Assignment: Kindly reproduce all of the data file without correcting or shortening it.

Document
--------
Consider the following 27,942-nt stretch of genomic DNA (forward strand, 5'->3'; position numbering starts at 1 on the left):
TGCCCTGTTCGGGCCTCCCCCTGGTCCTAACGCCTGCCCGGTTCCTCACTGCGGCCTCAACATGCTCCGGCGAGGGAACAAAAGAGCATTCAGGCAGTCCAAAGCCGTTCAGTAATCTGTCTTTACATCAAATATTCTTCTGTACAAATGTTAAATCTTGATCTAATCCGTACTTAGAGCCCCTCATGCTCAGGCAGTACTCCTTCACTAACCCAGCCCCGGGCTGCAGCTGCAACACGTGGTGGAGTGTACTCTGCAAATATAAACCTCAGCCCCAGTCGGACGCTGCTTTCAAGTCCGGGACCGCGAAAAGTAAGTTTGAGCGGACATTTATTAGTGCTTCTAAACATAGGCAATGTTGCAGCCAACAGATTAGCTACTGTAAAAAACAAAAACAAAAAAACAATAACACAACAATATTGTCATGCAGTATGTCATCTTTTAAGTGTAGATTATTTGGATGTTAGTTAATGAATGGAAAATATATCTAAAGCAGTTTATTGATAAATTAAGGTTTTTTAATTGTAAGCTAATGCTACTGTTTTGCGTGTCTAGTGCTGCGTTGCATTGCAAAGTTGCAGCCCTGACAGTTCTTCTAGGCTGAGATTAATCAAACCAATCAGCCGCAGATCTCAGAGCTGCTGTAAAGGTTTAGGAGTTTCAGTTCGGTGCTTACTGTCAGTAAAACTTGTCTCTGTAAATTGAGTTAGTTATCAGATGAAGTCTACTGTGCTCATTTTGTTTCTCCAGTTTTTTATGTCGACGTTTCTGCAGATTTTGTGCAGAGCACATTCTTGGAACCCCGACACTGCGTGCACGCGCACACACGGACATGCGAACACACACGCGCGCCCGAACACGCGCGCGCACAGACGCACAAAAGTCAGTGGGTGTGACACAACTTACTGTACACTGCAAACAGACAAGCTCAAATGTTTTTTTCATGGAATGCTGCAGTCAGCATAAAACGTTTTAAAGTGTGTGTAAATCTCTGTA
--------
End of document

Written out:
Consider the following 27,942-nt stretch of genomic DNA (forward strand, 5'->3'; position numbering starts at 1 on the left):
TGCCCTGTTCGGGCCTCCCCCTGGTCCTAACGCCTGCCCGGTTCCTCACTGCGGCCTCAACATGCTCCGGCGAGGGAACAAAAGAGCATTCAGGCAGTCCAAAGCCGTTCAGTAATCTGTCTTTACATCAAATATTCTTCTGTACAAATGTTAAATCTTGATCTAATCCGTACTTAGAGCCCCTCATGCTCAGGCAGTACTCCTTCACTAACCCAGCCCCGGGCTGCAGCTGCAACACGTGGTGGAGTGTACTCTGCAAATATAAACCTCAGCCCCAGTCGGACGCTGCTTTCAAGTCCGGGACCGCGAAAAGTAAGTTTGAGCGGACATTTATTAGTGCTTCTAAACATAGGCAATGTTGCAGCCAACAGATTAGCTACTGTAAAAAACAAAAACAAAAAAACAATAACACAACAATATTGTCATGCAGTATGTCATCTTTTAAGTGTAGATTATTTGGATGTTAGTTAATGAATGGAAAATATATCTAAAGCAGTTTATTGATAAATTAAGGTTTTTTAATTGTAAGCTAATGCTACTGTTTTGCGTGTCTAGTGCTGCGTTGCATTGCAAAGTTGCAGCCCTGACAGTTCTTCTAGGCTGAGATTAATCAAACCAATCAGCCGCAGATCTCAGAGCTGCTGTAAAGGTTTAGGAGTTTCAGTTCGGTGCTTACTGTCAGTAAAACTTGTCTCTGTAAATTGAGTTAGTTATCAGATGAAGTCTACTGTGCTCATTTTGTTTCTCCAGTTTTTTATGTCGACGTTTCTGCAGATTTTGTGCAGAGCACATTCTTGGAACCCCGACACTGCGTGCACGCGCACACACGGACATGCGAACACACACGCGCGCCCGAACACGCGCGCGCACAGACGCACAAAAGTCAGTGGGTGTGACACAACTTACTGTACACTGCAAACAGACAAGCTCAAATGTTTTTTTCATGGAATGCTGCAGTCAGCATAAAACGTTTTAAAGTGTGTGTAAATCTCTGTA